Featured Story: Mister Rogers Goes to Washington
In 1984, a landmark case laid down a controversial law regarding technology, intellectual property and copyright infringement. The unlikely hero in the legal battle to preserve the right to record content using a VCR was none other than TV’s besweatered children’s broadcaster, Mister Rogers.
For many years in the pre-DVD, pre-streaming era, the Betamax, Sony’s prototype videotape player-recorder, was a punch line. A piece of technology that was quickly superseded by the VHS, it limped along in the shadows for two decades. And yet, it was the Betamax that gave name to a court case that has played a pivotal role in both technological progress and copyright law over the last thirty years. Here’s a look back at the “Betamax Case,” including the role Mister Rogers played in the Supreme Court’s decision.
Like many other cool electronic products, the Betamax came from Japan. In late 1975, it was introduced to the U.S. by Sony, who touted its ability to “time-shift” television programming. In an era when most viewers still had to get up off the couch to change channels manually, this innovation was as futuristic as it sounded. But while the public was wowed by the idea, the major entertainment corporations were not. Universal Studios and Walt Disney Productions filed a lawsuit in 1976 to halt the sale of the Betamax, claiming that film and TV producers would lose millions of dollars from unauthorized duplication and distribution of their copyrighted content.
When the case finally went to trial in 1979, the U. S. District court ruled in favor of Sony, stating that taping programs for entertainment or time-shifting was fair use, and did not infringe on copyright. Further, there was no proof that the practice did any economic harm to the television or motion picture industry. But Universal, unhappy with the verdict, appealed in 1981, and the ruling was reversed. With large sums of money and copyright ownership at stake, the Betamax case arrived at the Supreme Court in 1983. By this point, nearly 50 percent of all homes in America had a VCR (VHS replaced Betamax) and sales of videocassettes were competing with theatrical box office. Universal Studios vs. Sony Corporation of America, nicknamed the “Betamax Case,” was argued for a year.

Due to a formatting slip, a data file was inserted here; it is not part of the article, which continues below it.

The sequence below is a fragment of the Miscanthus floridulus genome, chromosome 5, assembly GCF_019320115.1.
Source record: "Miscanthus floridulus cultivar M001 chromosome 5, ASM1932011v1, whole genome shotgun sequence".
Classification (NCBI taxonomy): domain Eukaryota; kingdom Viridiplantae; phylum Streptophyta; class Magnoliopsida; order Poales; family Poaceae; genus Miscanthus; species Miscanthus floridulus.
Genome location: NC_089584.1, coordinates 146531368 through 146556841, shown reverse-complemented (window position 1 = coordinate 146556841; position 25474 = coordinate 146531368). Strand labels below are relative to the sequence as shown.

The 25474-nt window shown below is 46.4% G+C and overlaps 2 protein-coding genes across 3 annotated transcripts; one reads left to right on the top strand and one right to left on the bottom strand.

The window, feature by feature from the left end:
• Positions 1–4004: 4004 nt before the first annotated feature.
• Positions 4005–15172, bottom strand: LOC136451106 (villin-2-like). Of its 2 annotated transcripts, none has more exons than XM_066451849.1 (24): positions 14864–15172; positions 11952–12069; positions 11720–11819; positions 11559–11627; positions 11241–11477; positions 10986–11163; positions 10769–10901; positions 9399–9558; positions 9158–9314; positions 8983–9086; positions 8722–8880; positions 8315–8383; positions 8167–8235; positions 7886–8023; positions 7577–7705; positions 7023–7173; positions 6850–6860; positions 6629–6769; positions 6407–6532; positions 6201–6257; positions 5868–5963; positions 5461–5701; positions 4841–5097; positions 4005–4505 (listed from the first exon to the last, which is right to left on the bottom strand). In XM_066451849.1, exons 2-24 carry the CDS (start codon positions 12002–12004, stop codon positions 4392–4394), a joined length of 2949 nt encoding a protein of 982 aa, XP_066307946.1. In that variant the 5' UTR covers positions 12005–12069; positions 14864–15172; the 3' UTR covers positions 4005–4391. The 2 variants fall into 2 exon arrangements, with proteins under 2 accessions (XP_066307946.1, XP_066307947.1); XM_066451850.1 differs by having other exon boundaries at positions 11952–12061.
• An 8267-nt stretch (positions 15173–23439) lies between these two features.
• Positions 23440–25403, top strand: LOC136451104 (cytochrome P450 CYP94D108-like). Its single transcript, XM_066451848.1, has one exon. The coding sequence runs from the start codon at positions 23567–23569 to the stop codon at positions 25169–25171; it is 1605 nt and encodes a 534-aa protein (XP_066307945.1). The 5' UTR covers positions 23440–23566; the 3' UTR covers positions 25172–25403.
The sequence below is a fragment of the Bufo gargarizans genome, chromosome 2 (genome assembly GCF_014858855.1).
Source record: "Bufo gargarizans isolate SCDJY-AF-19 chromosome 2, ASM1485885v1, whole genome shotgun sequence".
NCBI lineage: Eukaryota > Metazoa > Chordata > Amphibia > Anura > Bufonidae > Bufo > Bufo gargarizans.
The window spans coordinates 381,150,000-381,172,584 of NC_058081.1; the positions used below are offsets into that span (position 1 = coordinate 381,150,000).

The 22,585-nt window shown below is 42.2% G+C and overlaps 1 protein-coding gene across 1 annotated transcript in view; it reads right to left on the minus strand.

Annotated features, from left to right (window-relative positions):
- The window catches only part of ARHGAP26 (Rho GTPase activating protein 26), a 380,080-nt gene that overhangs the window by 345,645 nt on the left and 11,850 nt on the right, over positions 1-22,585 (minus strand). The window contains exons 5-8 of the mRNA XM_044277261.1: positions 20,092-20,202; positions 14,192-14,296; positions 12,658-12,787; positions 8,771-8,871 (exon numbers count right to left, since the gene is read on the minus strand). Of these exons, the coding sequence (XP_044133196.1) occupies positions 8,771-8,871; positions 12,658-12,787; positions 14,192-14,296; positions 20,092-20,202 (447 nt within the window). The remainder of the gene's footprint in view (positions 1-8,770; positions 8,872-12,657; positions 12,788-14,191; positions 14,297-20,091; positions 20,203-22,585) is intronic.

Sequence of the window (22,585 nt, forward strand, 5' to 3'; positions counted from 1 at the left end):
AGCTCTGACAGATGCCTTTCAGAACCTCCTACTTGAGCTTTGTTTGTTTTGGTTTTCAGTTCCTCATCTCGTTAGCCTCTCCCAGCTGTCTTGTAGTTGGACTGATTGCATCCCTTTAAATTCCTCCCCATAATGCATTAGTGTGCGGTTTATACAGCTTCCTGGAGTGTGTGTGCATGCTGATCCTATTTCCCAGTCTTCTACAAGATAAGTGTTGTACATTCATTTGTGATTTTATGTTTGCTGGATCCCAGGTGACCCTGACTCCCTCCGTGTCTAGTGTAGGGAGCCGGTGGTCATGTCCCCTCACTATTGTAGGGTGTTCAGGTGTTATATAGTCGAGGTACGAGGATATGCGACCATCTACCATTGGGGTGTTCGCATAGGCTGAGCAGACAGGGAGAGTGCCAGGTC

During the controversial court case, the key testimonial came from Mister Rogers, who defended the VCR and Sony, saying:
“I have always felt that with the advent of all of this new technology that allows people to tape the ‘Neighborhood’ off-the-air … they then become much more active in the programming of their family’s television life. Very frankly, I am opposed to people being programmed by others. My whole approach in broadcasting has always been ‘You are an important person just the way you are. You can make healthy decisions’ … I just feel that anything that allows a person to be more active in the control of his or her life, in a healthy way, is important.”
The Supreme Court ruled in favor of Sony and cited Rogers’ comments: “He testified that he had absolutely no objection to home taping for noncommercial use and expressed the opinion that it is a real service to families to be able to record children’s programs and to show them at appropriate times.”
Now, despite the popularity of legal movie and TV streaming sites like Netflix and Hulu, P2P file sharing continues. Cases against file-sharing sites like Napster bring to light the the same points of law established decades earlier when Mister Rogers went to Washington.
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